4. ^ Edwards, Andrew M.; Phillips, Richard A.; Watkins, Nicholas W.; Freeman, Mervyn P.; Murphy, Eugene J.; et al. (25 October 2007). "Revisiting Lévy flight search patterns of wandering albatrosses, bumblebees and deer" (PDF). Nature. Springer Nature. 449 (7165): 1044–1048. Bibcode:2007Natur.449.1044E. doi:10.1038/nature06199. ISSN 0028-0836. PMID 17960243. S2CID 4393885.
  5. ^ Sims, David W.; Southall, Emily J.; Humphries, Nicolas E.; Hays, Graeme C.; Bradshaw, Corey J. A.; et al. (2008). "Scaling laws of marine predator search behaviour". Nature. Springer Nature. 451 (7182): 1098–1102. Bibcode:2008Natur.451.1098S. doi:10.1038/nature06518. ISSN 0028-0836. PMID 18305542. S2CID 4412923.
  6. ^ Humphries, Nicolas E.; Queiroz, Nuno; Dyer, Jennifer R. M.; Pade, Nicolas G.; Musyl, Michael K.; et al. (2010). "Environmental context explains Lévy and Brownian movement patterns of marine predators" (PDF). Nature. Springer Nature. 465 (7301): 1066–1069. Bibcode:2010Natur.465.1066H. doi:10.1038/nature09116. ISSN 0028-0836. PMID 20531470. S2CID 4316766.
  7. ^ Raichlen, D. A.; Wood, B. M.; Gordon, A. D.; Mabulla, A. Z. P.; Marlowe, F. W.; et al. (23 December 2013). "Evidence of Levy walk foraging patterns in human hunter-gatherers". Proceedings of the National Academy of Sciences. 111 (2): 728–733. Bibcode:2014PNAS..111..728R. doi:10.1073/pnas.1318616111. ISSN 0027-8424. PMC 3896191. PMID 24367098.
  8. ^ Sims, D. W.; Reynolds, A. M.; Humphries, N. E.; Southall, E. J.; Wearmouth, V. J.; et al. (14 July 2014). "Hierarchical random walks in trace fossils and the origin of optimal search behavior". Proceedings of the National Academy of Sciences. 111 (30): 11073–11078. Bibcode:2014PNAS..11111073S. doi:10.1073/pnas.1405966111. ISSN 0027-8424. PMC 4121825. PMID 25024221.
  9. ^ Clauset, Aaron; Shalizi, Cosma Rohilla; Newman, M. E. J. (4 November 2009). "Power-Law Distributions in Empirical Data". SIAM Review. 51 (4): 661–703. arXiv:0706.1062. Bibcode:2009SIAMR..51..661C. doi:10.1137/070710111. ISSN 0036-1445. S2CID 9155618.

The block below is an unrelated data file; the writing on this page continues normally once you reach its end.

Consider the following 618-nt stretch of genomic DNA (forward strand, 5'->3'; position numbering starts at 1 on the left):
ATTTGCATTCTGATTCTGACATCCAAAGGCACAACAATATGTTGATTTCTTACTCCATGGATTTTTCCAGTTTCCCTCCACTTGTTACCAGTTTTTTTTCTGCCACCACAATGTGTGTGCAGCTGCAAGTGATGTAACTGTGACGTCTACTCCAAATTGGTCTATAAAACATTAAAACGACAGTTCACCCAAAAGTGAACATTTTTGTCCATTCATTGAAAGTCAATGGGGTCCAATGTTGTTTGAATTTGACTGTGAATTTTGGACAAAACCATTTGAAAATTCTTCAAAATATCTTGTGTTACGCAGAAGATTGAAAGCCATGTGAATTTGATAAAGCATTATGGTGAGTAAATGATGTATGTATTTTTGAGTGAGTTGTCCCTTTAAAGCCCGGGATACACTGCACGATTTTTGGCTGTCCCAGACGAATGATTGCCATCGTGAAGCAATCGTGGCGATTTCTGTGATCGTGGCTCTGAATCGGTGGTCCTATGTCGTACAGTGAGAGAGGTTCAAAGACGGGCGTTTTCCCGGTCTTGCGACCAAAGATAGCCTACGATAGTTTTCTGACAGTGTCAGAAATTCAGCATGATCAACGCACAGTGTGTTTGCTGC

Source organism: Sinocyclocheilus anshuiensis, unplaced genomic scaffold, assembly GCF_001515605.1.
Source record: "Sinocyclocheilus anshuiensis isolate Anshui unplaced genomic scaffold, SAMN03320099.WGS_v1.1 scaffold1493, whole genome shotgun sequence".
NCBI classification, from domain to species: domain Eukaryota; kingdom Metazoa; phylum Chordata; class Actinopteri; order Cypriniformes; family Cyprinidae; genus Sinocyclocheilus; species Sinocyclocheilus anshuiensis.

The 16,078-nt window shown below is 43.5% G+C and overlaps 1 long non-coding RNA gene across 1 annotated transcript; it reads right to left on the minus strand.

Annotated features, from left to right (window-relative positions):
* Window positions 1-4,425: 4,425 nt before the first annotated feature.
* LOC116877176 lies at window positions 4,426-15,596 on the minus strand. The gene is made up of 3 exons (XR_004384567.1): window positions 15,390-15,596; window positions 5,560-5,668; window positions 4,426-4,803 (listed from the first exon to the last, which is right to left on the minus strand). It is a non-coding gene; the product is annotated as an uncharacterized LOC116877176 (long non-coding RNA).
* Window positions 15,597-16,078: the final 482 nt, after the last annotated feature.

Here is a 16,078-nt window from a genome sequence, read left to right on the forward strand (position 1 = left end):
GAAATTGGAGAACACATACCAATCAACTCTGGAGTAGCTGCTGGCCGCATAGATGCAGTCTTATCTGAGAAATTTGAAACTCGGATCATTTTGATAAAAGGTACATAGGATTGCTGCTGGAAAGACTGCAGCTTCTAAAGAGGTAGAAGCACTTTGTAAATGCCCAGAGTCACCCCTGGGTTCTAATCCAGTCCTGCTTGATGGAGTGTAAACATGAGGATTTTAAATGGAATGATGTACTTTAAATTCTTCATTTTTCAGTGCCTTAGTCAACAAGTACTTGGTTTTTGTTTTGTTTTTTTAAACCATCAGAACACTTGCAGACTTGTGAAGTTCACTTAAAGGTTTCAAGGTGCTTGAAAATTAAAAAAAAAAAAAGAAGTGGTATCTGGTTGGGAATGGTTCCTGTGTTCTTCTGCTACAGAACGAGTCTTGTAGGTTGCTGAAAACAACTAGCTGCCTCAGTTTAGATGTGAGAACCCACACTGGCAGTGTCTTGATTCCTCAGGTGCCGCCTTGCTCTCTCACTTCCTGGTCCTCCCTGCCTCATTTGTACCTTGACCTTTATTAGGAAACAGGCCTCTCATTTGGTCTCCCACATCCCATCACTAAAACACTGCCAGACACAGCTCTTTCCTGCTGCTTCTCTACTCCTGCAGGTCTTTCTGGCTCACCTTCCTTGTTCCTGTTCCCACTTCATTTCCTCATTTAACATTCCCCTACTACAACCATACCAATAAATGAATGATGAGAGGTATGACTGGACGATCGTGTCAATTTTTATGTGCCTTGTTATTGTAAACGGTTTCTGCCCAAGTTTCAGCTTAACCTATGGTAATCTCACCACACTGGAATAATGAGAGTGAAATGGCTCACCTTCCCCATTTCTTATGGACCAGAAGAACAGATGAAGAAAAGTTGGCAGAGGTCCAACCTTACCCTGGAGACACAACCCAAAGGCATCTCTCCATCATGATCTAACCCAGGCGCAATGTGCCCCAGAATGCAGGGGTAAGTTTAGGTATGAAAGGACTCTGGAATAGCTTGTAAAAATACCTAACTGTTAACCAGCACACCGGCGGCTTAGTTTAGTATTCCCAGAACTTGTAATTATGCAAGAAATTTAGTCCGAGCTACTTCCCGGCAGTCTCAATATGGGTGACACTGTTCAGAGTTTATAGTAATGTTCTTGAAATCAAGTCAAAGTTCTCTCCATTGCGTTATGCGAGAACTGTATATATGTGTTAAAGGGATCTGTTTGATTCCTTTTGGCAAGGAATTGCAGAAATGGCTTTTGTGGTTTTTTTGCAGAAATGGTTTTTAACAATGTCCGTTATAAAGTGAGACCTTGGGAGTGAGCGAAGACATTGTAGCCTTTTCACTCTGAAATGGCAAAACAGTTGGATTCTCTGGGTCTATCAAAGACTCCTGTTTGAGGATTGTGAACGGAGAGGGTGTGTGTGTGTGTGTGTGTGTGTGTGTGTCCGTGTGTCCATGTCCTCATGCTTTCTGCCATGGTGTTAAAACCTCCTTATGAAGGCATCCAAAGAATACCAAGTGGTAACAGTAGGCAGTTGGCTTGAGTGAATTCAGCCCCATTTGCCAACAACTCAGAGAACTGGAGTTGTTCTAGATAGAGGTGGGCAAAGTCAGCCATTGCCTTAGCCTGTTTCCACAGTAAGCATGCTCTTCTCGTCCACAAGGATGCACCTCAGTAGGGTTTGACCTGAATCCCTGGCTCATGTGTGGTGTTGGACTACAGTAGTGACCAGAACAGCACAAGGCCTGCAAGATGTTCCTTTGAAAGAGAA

10. ^ Sims, David W.; Humphries, Nicolas E.; Bradford, Russell W.; Bruce, Barry D. (17 October 2011). "Lévy flight and Brownian search patterns of a free-ranging predator reflect different prey field characteristics". Journal of Animal Ecology. Wiley. 81 (2): 432–442. doi:10.1111/j.1365-2656.2011.01914.x. ISSN 0021-8790. PMID 22004140.
  11. ^ Humphries, N. E.; Weimerskirch, H.; Queiroz, N.; Southall, E. J.; Sims, D. W. (23 April 2012). "Foraging success of biological Levy flights recorded in situ". Proceedings of the National Academy of Sciences. 109 (19): 7169–7174. Bibcode:2012PNAS..109.7169H. doi:10.1073/pnas.1121201109. ISSN 0027-8424. PMC 3358854. PMID 22529349.
  12. ^ Humphries, Nicolas E.; Weimerskirch, Henri; Sims, David W. (2013). Freckleton, Robert (ed.). "A new approach for objective identification of turns and steps in organism movement data relevant to random walk modelling" (PDF). Methods in Ecology and Evolution. Wiley: 480–490. doi:10.1111/2041-210x.12096. ISSN 2041-210X.
  13. ^ Levernier, Nicolas; Textor, Johannes; Bénichou, Olivier; Voituriez, Raphaël (2020-02-26). "Inverse Square L\'evy Walks are not Optimal Search Strategies for $d\ensuremath{\ge}2$". Physical Review Letters. 124 (8): 080601. doi:10.1103/PhysRevLett.124.080601. hdl:2066/217203. PMID 32167352. S2CID 211011297.

Further reading[edit]

  • Viswanathan, Gandhimohan. M.; Luz, Marcos G. E. da; Raposo, Ernesto P.; Stanley, H. Eugene (2011). The Physics of Foraging: An Introduction to Random Searches and Biological Encounters. Cambridge University Press. ISBN 9781139497558.
  • Kagan, Eugene; Ben-Gal, Irad (2015). Search and foraging : individual motion and swarm dynamics. CRC Press. ISBN 9781482242102.
  • Reynolds, Andy (September 2015). "Liberating Lévy walk research from the shackles of optimal foraging". Physics of Life Reviews. 14: 59–83. Bibcode:2015PhLRv..14...59R. doi:10.1016/j.plrev.2015.03.002. PMID 25835600.